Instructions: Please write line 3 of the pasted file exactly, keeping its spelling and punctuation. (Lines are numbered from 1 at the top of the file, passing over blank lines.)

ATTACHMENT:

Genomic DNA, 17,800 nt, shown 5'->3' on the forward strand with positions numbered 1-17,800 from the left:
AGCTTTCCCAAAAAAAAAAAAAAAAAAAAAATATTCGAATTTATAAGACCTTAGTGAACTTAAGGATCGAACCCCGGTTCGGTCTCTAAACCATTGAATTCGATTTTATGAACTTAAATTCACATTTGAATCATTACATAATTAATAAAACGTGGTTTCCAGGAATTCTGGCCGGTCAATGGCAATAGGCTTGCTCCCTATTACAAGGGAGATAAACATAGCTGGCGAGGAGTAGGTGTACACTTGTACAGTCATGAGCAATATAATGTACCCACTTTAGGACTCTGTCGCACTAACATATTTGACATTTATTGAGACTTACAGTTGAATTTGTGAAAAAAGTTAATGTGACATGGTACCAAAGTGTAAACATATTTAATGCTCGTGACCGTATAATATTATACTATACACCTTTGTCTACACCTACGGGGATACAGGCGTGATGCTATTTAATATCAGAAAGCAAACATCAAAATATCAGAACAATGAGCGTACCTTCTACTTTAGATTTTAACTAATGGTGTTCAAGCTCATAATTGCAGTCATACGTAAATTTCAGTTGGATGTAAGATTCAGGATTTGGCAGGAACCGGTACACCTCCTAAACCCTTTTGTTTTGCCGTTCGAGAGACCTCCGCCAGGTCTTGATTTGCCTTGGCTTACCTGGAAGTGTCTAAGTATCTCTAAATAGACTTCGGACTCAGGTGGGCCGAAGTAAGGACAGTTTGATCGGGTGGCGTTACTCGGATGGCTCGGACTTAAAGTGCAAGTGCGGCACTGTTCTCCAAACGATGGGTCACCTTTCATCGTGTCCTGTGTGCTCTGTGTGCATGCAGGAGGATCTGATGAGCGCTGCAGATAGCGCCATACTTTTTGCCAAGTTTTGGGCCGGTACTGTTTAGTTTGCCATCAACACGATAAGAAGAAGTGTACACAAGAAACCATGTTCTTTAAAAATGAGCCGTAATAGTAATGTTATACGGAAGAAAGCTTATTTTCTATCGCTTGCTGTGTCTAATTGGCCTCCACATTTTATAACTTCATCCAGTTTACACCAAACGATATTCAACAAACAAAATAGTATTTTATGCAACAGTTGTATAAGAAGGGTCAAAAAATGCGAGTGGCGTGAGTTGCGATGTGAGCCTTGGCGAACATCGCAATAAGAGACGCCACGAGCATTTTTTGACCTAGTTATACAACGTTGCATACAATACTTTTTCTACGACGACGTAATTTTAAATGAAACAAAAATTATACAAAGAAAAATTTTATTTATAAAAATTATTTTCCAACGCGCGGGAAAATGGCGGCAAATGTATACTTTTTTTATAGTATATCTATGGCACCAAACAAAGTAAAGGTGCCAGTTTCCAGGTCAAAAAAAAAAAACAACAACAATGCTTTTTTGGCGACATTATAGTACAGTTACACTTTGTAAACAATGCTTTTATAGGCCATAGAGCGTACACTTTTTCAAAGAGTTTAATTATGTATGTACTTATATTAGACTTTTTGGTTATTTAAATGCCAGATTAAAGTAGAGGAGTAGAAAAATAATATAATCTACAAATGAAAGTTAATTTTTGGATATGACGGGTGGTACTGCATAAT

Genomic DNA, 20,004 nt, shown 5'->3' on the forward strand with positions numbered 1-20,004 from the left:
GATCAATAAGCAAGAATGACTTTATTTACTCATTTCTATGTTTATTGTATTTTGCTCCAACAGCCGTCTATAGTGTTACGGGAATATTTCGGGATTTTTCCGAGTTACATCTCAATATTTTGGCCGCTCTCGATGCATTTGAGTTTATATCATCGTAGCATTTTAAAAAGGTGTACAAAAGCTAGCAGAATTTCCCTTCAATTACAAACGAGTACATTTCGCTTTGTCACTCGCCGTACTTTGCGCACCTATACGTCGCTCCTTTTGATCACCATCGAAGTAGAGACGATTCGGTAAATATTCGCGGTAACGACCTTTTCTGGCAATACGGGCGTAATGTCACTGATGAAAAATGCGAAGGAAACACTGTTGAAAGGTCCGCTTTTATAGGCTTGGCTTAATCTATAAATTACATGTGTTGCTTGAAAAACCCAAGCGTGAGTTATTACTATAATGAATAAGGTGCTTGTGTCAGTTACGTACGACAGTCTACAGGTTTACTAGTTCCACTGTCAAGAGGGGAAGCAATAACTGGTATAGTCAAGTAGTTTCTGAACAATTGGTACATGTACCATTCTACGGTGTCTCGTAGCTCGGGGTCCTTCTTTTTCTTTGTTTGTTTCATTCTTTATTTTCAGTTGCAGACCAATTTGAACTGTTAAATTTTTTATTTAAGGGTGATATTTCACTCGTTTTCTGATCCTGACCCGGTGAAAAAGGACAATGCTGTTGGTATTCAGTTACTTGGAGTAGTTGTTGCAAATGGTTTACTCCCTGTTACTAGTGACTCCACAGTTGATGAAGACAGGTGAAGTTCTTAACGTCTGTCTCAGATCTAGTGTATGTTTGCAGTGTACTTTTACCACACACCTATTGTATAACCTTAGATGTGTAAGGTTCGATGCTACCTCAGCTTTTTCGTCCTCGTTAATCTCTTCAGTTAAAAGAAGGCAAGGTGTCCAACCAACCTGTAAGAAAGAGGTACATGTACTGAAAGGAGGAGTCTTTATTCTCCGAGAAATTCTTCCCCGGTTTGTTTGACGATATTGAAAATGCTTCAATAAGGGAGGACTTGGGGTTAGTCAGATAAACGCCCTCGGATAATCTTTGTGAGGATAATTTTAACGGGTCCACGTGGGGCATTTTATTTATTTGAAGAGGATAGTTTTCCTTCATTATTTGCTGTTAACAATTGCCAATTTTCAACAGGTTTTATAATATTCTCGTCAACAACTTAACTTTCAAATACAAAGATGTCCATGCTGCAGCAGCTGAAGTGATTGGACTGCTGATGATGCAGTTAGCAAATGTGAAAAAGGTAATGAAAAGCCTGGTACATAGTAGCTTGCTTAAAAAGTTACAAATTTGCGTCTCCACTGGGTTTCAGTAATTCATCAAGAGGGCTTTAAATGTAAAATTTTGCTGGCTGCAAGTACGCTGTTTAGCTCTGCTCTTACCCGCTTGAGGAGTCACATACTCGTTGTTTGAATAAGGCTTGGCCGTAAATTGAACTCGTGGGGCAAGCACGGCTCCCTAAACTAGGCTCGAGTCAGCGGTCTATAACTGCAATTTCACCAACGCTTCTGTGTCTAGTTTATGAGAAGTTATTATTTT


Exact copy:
Genomic DNA, 20,004 nt, shown 5'->3' on the forward strand with positions numbered 1-20,004 from the left: